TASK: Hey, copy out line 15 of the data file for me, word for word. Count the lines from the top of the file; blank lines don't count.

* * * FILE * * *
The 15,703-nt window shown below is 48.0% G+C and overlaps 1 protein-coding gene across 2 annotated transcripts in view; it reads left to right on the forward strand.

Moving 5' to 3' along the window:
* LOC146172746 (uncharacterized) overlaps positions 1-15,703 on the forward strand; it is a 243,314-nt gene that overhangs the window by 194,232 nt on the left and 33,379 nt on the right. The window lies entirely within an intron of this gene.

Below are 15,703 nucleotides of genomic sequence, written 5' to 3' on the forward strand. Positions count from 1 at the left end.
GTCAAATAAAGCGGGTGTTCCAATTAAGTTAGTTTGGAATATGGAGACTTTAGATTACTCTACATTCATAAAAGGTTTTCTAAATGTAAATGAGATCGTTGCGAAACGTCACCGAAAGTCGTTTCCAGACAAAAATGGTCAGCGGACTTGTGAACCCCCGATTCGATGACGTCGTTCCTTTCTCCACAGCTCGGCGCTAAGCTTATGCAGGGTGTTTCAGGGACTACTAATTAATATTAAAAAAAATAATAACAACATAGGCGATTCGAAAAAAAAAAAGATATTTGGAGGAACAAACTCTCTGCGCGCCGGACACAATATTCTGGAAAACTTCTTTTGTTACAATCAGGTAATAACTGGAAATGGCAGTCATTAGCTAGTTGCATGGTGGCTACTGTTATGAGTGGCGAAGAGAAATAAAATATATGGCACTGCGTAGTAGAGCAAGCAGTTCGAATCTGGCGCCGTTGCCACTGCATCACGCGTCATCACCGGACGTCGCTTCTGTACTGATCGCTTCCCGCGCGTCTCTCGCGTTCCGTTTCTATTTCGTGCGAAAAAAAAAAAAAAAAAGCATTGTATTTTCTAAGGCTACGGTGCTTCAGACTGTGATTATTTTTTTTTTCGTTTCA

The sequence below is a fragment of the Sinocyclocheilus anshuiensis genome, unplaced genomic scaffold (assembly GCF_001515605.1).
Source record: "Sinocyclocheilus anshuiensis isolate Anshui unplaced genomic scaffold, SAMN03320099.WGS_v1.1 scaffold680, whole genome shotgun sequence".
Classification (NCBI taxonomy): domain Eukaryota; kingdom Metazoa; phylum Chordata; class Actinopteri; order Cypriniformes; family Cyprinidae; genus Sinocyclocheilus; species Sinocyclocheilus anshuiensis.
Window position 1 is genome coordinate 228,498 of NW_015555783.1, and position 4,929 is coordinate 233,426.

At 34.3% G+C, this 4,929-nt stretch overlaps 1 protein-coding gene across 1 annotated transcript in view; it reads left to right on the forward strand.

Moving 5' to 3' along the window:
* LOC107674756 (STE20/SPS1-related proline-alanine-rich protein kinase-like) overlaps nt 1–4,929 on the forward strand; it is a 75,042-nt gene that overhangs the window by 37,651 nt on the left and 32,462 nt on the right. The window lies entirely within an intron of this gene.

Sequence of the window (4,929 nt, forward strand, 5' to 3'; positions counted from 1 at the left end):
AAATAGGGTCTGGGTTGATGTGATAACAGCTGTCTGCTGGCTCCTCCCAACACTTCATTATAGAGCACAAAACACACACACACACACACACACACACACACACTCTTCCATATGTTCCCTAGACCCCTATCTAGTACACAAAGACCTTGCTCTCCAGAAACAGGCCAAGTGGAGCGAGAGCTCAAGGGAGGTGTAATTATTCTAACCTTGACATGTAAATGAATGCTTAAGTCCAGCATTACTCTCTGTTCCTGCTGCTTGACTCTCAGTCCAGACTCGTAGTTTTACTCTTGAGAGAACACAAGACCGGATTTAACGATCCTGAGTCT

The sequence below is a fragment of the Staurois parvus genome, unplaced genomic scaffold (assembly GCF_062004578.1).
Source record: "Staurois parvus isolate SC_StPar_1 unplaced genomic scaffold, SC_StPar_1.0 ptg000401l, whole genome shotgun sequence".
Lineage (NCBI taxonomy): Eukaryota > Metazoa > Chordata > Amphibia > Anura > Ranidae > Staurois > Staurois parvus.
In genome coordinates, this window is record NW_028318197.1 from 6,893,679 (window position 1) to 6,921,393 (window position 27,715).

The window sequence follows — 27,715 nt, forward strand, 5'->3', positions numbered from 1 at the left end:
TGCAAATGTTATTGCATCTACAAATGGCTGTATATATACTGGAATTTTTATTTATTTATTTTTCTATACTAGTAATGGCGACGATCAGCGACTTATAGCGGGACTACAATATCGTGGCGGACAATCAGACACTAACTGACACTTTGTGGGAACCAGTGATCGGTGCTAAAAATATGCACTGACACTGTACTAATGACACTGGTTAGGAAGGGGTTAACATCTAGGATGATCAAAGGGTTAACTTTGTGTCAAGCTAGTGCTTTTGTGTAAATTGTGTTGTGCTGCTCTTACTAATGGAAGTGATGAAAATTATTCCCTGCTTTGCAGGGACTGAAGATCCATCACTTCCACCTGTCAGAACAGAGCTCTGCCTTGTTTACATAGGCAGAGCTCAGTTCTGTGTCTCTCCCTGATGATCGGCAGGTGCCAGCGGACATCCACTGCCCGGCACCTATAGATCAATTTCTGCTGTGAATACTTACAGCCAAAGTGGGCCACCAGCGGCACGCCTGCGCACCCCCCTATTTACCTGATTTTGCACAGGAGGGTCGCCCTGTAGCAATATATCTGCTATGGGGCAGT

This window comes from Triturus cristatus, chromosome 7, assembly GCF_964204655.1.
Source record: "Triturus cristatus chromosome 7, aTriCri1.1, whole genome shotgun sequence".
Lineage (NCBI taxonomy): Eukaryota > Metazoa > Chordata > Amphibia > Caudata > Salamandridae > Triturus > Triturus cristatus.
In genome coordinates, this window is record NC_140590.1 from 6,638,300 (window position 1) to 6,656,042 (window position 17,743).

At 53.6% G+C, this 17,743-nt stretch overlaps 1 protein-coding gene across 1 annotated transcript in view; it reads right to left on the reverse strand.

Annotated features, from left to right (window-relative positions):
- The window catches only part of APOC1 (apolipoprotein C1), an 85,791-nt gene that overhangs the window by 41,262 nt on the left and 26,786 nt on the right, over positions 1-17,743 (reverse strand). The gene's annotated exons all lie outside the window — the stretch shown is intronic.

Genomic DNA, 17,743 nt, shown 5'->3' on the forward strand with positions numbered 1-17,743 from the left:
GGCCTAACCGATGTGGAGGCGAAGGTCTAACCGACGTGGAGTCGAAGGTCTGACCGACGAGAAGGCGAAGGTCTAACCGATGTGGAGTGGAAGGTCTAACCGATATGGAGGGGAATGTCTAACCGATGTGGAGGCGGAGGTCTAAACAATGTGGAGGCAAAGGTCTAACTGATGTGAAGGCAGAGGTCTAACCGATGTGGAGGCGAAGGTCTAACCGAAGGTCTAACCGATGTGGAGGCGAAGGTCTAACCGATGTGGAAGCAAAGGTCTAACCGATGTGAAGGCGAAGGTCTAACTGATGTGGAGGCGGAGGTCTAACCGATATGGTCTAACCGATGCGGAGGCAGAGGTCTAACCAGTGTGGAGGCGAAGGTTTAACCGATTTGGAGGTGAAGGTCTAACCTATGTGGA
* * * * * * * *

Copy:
The sequence below is a fragment of the Staurois parvus genome, unplaced genomic scaffold (assembly GCF_062004578.1).